In the autumn of 2021, I spent a month in Vienna. I wrote poems and essays, wandered through the city, listened to the music of the buildings, stables and palaces, gazed at the paintings of Schiele, Modigliani and Titian, chatted with Viennese colleagues. If I ever brought up Neubauer’s name in discussions with these colleagues, they looked at me blankly. He has been forgotten in Chernovtsy, too. The humus of culture has a life of its own, though probably one best left to specialists in soil fertility.

I left Chernovtsy a long time ago, though I go back every year in September for the Meridian Czernowitz poetry festival. The festival has its own talisman, its shibboleth, Paul Celan – born 1920 in Czernowitz, died 1970 in Paris. What I like in Celan’s poetry are the pauses and caesuras. His syntax. He experienced the deaths of his mother and father in a Romanian camp, and was himself incarcerated. That, I believe, is when his heart stopped. For Celan, the caesuras and pauses between words, between grammatical constructions, are not an avant-garde affectation; they are the pauses between heart beats. Another reason why I am grateful to Celan: he was an invisible poet, a ghost poet. Ramshackle Vitebsk is all Chagall. Every step in Dublin brings you up against Joyce. You never hear laboured breathing in Celan, not even in his most tragic poems. He left no baggage behind him in Chernovtsy (Czernowitz), no heavy furniture, no patches of sweat or bloodstains.

Paul Celan, Jewish Romanian-born German-language poet, Holocaust survivor, Czernowitz, 1941. Photo via Wikimedia Commons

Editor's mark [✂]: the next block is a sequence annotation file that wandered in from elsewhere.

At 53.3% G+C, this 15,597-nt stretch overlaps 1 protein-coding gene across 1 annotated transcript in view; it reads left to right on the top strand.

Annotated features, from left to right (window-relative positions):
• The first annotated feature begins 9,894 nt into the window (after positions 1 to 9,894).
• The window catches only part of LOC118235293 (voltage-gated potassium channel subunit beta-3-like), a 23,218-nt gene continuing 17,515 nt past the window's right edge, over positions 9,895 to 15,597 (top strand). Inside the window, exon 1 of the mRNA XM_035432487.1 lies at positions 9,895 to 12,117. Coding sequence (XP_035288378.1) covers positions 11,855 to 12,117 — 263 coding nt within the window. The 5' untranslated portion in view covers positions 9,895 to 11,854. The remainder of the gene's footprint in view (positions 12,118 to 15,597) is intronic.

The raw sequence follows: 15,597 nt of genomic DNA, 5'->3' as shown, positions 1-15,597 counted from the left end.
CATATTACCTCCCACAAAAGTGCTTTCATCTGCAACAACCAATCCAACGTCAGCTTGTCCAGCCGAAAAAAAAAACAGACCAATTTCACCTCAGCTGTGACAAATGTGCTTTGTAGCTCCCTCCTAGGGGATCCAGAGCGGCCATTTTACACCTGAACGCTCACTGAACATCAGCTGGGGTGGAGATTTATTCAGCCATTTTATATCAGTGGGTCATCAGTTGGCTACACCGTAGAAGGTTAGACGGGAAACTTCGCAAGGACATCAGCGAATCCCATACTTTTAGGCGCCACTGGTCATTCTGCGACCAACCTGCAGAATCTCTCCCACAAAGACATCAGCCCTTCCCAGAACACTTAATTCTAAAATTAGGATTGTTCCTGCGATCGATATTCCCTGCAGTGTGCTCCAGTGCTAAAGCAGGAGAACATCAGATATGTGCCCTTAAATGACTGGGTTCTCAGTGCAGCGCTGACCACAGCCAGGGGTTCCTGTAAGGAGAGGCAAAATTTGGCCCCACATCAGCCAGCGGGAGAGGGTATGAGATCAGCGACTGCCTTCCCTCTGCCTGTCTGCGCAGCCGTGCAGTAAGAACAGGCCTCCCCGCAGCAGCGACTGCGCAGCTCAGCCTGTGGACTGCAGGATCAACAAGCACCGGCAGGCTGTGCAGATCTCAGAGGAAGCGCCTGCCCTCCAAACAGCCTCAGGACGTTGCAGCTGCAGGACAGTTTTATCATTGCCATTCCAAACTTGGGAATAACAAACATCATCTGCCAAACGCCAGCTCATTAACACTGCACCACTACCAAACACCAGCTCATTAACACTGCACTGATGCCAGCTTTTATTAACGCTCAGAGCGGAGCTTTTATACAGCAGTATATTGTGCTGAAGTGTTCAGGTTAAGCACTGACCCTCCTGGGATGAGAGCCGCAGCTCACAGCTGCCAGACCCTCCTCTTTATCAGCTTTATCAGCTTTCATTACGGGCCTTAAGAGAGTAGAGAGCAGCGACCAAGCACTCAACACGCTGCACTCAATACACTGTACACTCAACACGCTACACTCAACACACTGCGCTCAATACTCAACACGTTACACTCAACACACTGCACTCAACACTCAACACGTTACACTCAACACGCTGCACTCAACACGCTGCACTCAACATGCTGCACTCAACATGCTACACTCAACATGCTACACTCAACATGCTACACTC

The phrase ‘to swallow your tongue’ exists in many languages. It can sometimes be taken almost literally. During the war, it seems Paul Celan swallowed his tongue, from horror, despair, helplessness: he had lost everyone and everything. And later in his poetry he is looking for his swallowed tongue, to let it take its proper place in the cavity of his mouth. This search is the meaning of his poetry. To this day Celan’s quiet voice can be heard distinctly in the acoustic palimpsest of Chernovtsy.

Published 18 May 2022
Original in Russian
Translated by Frank Williams
First published by Eurozine (English version)

Contributed by Institute for Human Sciences (IWM) © Igor Pomerantsev / Institute for Human Sciences (IWM) / Eurozine

PDF/PRINT

Newsletter

Subscribe to know what’s worth thinking about.

Related Articles

Cover for: War is personal

Eurozine welcomes its newest partner, Gwara Media, to the network with an article written on residency by the Ukrainian organisation’s editor-in-chief. Is media fatigue an inevitable fallout of war? Or can new angles be found that still reach tired audiences? What can history and reflection teach us about war reporting?

Cover for: Making sense of the war

As the shock of war gives way to reflection, Ukrainian public discourse has turned to questions of the past, present and future: When did Russia’s war on Ukraine start? What is it doing to society? And how will it end?

Discussion